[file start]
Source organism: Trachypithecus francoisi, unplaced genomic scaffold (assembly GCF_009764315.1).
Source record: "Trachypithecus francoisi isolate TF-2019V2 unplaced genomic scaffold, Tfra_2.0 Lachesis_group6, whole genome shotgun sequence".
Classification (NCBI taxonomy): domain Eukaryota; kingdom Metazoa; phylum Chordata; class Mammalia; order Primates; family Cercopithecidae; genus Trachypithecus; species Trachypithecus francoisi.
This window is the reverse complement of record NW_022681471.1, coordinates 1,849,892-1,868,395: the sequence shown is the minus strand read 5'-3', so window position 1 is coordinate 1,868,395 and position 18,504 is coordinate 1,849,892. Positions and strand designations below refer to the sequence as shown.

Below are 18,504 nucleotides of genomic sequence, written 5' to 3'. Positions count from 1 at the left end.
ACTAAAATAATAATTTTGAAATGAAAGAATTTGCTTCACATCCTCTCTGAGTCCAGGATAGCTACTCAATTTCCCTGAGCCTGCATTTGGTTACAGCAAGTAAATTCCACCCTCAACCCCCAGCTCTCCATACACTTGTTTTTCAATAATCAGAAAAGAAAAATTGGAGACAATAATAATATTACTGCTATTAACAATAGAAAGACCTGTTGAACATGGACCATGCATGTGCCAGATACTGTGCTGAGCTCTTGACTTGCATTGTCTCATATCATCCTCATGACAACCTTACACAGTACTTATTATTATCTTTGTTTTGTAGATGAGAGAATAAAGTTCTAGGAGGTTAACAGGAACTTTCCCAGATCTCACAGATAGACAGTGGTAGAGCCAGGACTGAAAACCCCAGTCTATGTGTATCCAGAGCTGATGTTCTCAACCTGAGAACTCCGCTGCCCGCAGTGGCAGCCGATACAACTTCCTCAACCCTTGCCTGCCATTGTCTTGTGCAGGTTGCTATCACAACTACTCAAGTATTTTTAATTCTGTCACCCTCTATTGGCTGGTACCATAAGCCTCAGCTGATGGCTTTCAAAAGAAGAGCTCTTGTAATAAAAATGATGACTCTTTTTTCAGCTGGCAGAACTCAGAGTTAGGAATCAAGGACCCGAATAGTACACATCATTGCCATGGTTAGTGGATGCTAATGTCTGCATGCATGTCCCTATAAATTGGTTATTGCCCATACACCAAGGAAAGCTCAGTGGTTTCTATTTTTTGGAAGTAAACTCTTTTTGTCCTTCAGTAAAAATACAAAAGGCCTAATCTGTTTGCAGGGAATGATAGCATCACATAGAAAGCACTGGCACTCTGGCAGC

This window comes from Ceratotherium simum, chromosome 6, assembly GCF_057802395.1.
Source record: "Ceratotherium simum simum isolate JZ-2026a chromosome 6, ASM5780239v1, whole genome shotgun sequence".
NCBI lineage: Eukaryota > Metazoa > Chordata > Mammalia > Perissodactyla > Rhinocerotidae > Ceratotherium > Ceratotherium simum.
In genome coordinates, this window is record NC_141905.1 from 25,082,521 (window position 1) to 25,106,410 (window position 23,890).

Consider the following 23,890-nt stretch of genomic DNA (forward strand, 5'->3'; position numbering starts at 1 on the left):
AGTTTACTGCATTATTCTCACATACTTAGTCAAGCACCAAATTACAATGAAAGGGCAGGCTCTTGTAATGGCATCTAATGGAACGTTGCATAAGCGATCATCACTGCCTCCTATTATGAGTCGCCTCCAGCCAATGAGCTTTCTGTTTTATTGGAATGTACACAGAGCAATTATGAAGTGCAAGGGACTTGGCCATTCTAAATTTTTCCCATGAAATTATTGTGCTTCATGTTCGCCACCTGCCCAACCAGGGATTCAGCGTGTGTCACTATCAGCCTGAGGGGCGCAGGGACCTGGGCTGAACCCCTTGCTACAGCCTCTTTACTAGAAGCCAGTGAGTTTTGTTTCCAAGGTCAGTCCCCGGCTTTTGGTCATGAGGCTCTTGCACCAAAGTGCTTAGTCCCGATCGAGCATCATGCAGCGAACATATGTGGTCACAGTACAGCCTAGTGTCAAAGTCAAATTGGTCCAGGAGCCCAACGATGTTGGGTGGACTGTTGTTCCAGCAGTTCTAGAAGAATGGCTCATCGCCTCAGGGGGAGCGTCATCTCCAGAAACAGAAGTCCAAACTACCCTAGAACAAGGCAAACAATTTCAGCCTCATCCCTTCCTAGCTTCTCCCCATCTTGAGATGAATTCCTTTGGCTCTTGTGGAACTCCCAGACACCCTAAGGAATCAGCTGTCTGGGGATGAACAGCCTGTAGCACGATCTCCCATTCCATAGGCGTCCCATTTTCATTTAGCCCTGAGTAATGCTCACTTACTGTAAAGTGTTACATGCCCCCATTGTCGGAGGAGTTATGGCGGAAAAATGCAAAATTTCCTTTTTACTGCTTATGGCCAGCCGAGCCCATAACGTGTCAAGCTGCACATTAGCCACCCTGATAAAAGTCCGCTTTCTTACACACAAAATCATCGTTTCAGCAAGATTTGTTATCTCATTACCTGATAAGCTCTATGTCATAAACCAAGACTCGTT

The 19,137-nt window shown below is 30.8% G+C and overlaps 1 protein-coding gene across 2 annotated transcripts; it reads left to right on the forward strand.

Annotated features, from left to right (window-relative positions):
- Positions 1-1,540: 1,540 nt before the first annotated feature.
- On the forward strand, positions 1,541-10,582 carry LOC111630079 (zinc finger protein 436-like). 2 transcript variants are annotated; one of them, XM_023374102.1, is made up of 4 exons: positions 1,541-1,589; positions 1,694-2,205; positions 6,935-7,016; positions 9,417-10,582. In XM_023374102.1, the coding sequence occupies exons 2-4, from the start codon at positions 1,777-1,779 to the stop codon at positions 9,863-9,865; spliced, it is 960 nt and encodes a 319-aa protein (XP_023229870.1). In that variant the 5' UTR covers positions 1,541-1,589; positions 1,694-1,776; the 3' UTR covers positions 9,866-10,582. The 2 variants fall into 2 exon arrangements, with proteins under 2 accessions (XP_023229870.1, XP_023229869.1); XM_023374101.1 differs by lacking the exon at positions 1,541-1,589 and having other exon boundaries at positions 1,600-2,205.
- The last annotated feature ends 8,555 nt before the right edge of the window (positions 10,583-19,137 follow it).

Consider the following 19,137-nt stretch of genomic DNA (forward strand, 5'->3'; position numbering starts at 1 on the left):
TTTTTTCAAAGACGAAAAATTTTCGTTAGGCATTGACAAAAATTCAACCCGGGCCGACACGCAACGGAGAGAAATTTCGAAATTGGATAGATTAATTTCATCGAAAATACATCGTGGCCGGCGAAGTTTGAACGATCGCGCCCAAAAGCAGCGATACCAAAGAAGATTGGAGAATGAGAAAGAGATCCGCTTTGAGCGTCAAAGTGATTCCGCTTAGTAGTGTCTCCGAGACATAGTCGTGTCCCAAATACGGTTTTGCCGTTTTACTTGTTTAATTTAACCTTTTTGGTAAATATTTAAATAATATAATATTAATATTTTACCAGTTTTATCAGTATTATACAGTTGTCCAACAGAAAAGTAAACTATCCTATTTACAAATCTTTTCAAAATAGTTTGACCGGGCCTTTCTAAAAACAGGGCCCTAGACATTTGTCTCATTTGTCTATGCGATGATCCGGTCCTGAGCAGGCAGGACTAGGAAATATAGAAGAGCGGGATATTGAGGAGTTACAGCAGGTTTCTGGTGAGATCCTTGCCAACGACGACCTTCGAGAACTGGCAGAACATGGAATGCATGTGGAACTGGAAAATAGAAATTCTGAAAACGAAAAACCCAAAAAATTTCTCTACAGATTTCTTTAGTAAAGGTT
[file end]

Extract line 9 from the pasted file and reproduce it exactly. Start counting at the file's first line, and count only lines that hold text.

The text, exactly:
NCBI lineage: Eukaryota > Metazoa > Chordata > Mammalia > Perissodactyla > Rhinocerotidae > Ceratotherium > Ceratotherium simum.